First Three-Zone Intelligent Completion in Brazilian Presalt: Challenges and Lessons
- Adam Wilson (JPT Special Publications Editor)
- Document ID
- Society of Petroleum Engineers
- Journal of Petroleum Technology
- Publication Date
- April 2018
- Document Type
- Journal Paper
- 68 - 69
- 2017. Offshore Technology Conference
- 1 in the last 30 days
- 60 since 2007
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This article, written by Special Publications Editor Adam Wilson, contains highlights of paper OTC 28136, “First Three-Zone Intelligent Completion in the Brazilian Presalt: Design Considerations, Challenges, and Lessons Learned,” by Filipe Del Vecchio, Potiani Maciel, Francisco Salom, José Chagas, and Antonio Ortiz, Baker Hughes, a GE Company, prepared for the 2017 Offshore Technology Conference Brasil, Rio de Janeiro, 24–26 October. The paper has not been peer reviewed. Copyright 2017 Offshore Technology Conference. Reproduced by permission.
Since the first intelligent completion was installed 20 years ago, the systems have become increasingly complex in order to reach productivity and optimization goals, allowing real-time independent monitoring and management of each zone in the well. Accompanying the search for greater system efficiency is the goal of reliability assurance. This paper presents the complexity and challenges of planning and installing the first intelligent completion in a subsea well with three producing zones in the Brazilian presalt.
Below water depths greater than 7,200 ft, below salt layers up to 6,500 ft thick, and at true vertical depths (TVDs) of approximately 18,000 ft lie the presalt fields. The distance from shore (as much as 300 km), high carbon dioxide and hydrogen sulfide concentrations, high temperatures (sometimes greater than 100°C), and the existence of multiple intervals with different porosities all add to the challenges of producing from the presalt successfully.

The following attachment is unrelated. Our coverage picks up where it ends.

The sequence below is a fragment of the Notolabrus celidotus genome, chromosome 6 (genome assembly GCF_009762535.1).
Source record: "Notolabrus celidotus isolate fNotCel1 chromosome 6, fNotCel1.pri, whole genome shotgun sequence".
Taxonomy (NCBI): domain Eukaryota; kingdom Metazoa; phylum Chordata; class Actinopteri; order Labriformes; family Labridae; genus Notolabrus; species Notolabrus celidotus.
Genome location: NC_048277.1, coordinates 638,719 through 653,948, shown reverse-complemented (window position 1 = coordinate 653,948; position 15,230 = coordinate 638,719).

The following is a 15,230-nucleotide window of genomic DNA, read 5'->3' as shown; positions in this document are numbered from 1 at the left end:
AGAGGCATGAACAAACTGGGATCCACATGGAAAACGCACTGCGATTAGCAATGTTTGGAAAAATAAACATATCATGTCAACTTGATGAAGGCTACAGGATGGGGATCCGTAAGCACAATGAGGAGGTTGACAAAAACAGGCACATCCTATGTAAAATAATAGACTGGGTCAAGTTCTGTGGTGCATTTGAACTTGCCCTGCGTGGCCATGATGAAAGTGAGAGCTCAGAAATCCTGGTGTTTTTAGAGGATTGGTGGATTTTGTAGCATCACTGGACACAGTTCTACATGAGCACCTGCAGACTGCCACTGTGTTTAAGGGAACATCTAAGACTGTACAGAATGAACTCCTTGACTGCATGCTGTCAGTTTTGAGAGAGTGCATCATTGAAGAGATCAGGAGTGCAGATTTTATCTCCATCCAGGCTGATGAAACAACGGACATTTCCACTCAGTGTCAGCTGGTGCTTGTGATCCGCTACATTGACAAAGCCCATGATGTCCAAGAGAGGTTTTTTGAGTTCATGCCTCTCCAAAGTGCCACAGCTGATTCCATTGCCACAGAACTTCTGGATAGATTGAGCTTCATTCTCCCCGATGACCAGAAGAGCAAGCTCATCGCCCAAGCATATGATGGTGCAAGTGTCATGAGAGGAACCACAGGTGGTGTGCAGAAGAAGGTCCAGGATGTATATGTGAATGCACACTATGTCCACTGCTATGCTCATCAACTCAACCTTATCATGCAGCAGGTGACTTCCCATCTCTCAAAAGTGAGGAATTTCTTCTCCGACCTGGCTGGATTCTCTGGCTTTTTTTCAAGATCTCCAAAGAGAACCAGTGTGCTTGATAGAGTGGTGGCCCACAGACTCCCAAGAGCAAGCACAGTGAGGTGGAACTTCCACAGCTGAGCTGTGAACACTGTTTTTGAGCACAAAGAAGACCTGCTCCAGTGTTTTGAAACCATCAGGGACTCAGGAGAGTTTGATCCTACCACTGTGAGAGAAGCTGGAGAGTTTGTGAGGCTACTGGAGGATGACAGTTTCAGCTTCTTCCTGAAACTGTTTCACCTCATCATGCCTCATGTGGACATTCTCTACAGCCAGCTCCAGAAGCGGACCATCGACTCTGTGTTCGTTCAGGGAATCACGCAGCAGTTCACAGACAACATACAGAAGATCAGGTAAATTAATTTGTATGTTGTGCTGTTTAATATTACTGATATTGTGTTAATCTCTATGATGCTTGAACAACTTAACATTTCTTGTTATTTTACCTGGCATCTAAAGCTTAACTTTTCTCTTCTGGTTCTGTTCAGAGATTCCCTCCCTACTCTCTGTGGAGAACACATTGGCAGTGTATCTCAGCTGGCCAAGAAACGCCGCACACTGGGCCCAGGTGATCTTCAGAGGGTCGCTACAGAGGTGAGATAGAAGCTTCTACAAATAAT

Through the installation of permanent downhole gauges (PDGs), intelligent completion allows real-time monitoring of downhole parameters such as pressure and temperature, providing a better understanding of what is happening at any given time. Hydraulically actuated flow-control valves give the operators the ability to access each interval with the touch of a button, greatly improving reaction time and reducing the need for costly interventions. Furthermore, valves with adjustable choke settings increase ultimate recovery from the reservoir by fine tuning the production/injection of each individual zone. Chemicals can be injected to ensure productivity and avoid potential problems to production such as scale and asphaltene buildup.
Equipment Design and Configuration
Flat-pack (FP) and control-line protectors (clamps) were designed to ensure maximum flexibility, allowing for wells to be completed with one, two, or three zones without the need for additional equipment.
The splice subs also were designed with flexibility in mind. The lower the splice sub is positioned, the fewer the slots that are necessary. However, by supplying all of the subs with the same number of slots, the same slot sizes, and the same slot positioning, the equipment could be used in any type of well layout and inventory management was greatly improved.
The design of the pressure and temperature gauges and their carriers was also optimized. Instead of the PDG dictating whether the data are acquired from the tubing or the annulus, the mandrels do that. This was made possible by having two different configurations for the area where the gauge is mounted to the carrier. The tubing mandrel has a through hole allowing fluid from the inside of the string to contact the gauge’s inlet port, while the annulus mandrel has a blank interface with cross-shaped slots through which annulus fluids enter the sensor’s inlet.
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